TFM Managing Editor Anne Cosgrove reports from the road.
I had a busy and enjoyable day today in Grand Rapids, MI attending Green By Design 2, a symposium focusing on innovative ways for companies to develop, manufacture, and distribute “eco-effective” products and services. This is being sponsored by the Wege Foundation, Steelcase, and Grand Rapids Community College.
The day was jam packed with events, including a speech by Tom Chappell, co-founder of Tom’s of Maine, which produces personal products (such as toothpaste and body wash) that use all natural ingredients. Tom explained how he and his wife, Kate, have been able to build a successful business while staying true to their values of being environmentally and socially responsible.
Next up was Stuart Hart, PhD., a professor of management at Johnson School, Cornell University. In his talk, Hart took on the arduous task of addressing “What does sustainability really mean?” As he aptly pointed out, it can mean different things to different people, depending on who you are. For instance, facilities management is most interested in things like efficiency of operations and reducing waste, while a CEO may be focused on developing products and processes that make the company a sustainable player in the marketplace. It was interesting to see the vast reach of the concept of sustainability–often within just one organization.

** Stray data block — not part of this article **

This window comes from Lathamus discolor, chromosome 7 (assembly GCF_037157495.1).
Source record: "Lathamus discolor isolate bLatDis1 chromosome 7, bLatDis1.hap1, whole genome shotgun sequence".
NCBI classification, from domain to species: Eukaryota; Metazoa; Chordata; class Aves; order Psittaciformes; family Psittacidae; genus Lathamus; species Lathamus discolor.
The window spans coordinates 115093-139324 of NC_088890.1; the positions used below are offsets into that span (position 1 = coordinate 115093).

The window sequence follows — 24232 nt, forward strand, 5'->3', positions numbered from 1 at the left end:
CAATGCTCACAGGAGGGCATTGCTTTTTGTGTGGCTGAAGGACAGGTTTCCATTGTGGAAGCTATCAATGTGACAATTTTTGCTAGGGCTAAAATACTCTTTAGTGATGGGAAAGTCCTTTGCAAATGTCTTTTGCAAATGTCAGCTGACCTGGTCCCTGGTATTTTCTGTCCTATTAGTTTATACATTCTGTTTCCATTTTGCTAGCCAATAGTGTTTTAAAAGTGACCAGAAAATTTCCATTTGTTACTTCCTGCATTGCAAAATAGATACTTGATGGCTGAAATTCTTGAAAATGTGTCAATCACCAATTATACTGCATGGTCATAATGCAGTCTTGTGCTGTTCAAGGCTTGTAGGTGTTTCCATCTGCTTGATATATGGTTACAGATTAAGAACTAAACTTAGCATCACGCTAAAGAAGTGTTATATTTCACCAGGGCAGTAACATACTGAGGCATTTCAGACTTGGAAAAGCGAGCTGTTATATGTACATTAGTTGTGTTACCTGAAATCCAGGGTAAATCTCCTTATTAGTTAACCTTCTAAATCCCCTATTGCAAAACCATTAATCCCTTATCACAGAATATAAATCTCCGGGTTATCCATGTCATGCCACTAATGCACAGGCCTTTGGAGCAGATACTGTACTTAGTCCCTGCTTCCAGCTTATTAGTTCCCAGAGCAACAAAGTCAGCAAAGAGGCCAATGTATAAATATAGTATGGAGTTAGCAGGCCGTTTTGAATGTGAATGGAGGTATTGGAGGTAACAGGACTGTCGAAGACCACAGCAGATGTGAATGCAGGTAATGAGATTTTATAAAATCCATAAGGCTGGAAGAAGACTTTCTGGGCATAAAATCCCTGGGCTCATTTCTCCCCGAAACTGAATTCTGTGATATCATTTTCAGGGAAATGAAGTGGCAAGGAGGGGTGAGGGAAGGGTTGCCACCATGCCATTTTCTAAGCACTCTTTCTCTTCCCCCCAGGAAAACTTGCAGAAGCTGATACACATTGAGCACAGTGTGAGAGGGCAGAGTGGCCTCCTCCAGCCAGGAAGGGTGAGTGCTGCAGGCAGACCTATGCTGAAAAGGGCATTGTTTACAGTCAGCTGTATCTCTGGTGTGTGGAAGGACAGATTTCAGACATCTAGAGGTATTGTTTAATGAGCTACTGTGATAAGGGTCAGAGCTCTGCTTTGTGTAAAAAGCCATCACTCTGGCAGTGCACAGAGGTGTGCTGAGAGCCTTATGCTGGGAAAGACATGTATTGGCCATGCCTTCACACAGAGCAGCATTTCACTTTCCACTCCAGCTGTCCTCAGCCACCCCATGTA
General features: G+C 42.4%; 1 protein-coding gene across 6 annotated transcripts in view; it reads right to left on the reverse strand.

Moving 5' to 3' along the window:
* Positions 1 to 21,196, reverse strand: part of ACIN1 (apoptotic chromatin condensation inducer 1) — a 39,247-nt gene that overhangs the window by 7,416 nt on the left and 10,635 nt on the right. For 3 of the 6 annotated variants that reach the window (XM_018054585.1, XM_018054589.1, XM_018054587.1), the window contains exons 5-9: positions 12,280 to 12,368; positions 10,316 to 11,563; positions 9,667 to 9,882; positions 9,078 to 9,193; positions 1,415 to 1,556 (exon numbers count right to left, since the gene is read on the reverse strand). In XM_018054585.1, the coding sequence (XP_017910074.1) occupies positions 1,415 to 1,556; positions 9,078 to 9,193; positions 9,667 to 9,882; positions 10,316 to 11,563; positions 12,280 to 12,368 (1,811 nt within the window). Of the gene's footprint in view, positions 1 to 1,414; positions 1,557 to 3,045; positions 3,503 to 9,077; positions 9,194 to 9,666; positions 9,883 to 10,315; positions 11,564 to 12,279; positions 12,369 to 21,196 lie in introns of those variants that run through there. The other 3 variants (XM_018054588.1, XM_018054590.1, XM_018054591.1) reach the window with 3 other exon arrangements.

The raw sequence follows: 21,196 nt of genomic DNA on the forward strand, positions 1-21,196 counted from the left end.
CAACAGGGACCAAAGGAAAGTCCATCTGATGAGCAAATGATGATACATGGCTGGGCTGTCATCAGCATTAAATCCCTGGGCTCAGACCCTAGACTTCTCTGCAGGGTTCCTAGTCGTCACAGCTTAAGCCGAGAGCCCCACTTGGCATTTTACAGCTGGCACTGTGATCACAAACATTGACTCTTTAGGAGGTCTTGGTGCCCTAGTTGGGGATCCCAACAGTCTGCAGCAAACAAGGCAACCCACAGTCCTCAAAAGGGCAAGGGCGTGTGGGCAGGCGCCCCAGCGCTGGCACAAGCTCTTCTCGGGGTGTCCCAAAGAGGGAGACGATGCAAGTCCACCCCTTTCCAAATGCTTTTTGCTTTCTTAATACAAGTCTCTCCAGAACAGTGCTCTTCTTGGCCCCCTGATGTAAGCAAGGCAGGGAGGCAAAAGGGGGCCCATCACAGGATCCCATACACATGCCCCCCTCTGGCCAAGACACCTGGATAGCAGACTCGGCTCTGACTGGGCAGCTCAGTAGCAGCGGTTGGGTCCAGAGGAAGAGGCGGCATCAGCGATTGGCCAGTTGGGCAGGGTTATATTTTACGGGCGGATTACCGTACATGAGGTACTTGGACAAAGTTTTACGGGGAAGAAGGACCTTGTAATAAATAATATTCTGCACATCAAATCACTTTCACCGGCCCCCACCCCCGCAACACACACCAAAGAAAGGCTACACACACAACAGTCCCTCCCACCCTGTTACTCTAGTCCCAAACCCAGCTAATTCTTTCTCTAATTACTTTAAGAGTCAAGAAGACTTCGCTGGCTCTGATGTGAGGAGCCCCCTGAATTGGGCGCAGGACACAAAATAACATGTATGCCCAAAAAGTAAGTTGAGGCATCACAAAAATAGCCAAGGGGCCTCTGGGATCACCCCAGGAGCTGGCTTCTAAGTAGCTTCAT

Hart also addressed clean energy technologies and how their market share might be increased significantly; one observation was that solar energy and others might find vast growth potential in undeveloped countries first, rather than in developed areas such as the United States or in western Europe. From there the market demand would blossom as a result of proven widespread installations in these regions. Sort of a bottom-up theory.
A seminar later in the day addressed “Greening the Building” which discussed various strategies to lessen the impact of buildings, as well as some updates on the U.S. Green Building Council LEED programs. A LEED Neighborhood Development program, which will address urban sprawl and other development issues, is currently in the preliminary stage with comments being accepted until October 27.
The last seminar I attended was titled, “Sustainable Product Design: Traps, Trade-Offs, and Triumphs.” In addition to a discussion of how product designers are in a position to effect change with their visions, the instructor also talked about how green products may not always be what they seem (the trap), or it may have great sustainable benefits–at the expense of another feature (the trade-off). And then there are those products that have it all (the triumph).
Tomorrow is another busy day. I’ll report back then….